One of the themes in the novel was the idea that we all watch the same sunset. It's another version of the old saw about all living under the same sky.  It's a nice idea. But I wonder about its truth. Maybe I'm just getting cynical as I get old, but I truly wonder if the Socs of this world really do see the same sunset I do. If we view it and interpret it so differently, is it really still the same sunset?

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Post by Samantha Bryant, another bookish fangirl. You can learn more about her and her work at http://samanthabryant.com

Wednesday, September 13, 2017

Why I Love Fan Conventions

Me with Angela Pritchett at the Southern Voices Book Launch Party. Picture by Leona Wisoker of The Scribbling Lion.
So, I went to Con-Gregate for the second time this summer, a small sci-fi/fantasy convention in High Point, North Carolina, where I was a guest author. I knew I was going to have fun, and my expectations were exceeded. There's nothing like spending time with people who love the same things you are passionate about. And--hey, bonus! I sold some books, too.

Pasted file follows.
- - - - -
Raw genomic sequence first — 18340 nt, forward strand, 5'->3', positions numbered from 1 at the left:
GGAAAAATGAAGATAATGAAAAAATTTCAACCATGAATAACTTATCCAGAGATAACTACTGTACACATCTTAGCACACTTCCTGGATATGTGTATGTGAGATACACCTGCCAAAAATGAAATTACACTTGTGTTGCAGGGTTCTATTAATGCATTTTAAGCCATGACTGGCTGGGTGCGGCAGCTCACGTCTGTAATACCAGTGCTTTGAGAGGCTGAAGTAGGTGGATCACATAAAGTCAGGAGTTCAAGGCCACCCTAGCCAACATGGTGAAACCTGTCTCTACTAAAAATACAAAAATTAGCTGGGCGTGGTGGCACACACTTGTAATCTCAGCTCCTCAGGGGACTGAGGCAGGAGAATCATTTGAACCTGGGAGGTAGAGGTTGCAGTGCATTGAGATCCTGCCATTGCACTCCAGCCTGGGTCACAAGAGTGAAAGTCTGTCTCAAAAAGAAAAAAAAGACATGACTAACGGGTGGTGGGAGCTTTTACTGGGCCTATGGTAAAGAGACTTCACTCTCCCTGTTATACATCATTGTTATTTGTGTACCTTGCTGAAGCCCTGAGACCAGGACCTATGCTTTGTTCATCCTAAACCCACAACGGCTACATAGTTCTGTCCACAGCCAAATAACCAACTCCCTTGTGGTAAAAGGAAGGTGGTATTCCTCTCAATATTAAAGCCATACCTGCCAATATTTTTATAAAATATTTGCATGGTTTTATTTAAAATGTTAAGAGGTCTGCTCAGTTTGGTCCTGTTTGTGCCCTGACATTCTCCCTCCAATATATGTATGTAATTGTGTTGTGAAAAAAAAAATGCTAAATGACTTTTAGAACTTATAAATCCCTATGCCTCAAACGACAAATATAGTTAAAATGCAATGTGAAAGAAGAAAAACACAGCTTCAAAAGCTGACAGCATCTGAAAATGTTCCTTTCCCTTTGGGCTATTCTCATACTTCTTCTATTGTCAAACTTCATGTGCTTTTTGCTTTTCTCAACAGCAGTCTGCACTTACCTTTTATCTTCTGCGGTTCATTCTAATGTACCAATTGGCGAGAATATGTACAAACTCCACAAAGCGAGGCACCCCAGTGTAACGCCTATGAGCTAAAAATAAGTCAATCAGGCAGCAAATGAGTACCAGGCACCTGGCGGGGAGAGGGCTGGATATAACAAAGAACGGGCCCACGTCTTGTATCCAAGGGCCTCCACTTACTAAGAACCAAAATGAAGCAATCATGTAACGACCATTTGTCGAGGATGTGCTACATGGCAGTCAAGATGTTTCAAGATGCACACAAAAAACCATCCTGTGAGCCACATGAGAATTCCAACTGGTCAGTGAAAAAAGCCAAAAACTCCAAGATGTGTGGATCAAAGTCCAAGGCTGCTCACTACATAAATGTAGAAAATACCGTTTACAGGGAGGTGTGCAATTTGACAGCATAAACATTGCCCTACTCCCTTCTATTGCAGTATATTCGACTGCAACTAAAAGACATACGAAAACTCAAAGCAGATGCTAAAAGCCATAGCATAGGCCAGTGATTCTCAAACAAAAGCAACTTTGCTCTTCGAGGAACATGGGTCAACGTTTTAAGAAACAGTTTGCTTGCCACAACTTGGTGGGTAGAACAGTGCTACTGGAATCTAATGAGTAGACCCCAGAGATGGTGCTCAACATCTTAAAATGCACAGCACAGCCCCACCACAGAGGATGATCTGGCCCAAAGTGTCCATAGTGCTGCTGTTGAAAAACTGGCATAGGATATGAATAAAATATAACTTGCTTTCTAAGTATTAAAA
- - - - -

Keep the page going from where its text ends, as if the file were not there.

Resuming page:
I was thinking about what makes time at a con so great. After all, there's a lot about a con experience that is hard on me. There's seldom enough quiet recharge time for an introvert like me. Or at least you have to choose whether you'll take the time for personal recharge or the opportunity to connect with like-minded folk (never an easy choice).

It costs money and I'm a schoolteacher in North Carolina, so I don't really have any of that. (As a guest author, usually my con fees are waived, but I will still need to get myself there, pay for a place to sleep and buy food and drinks).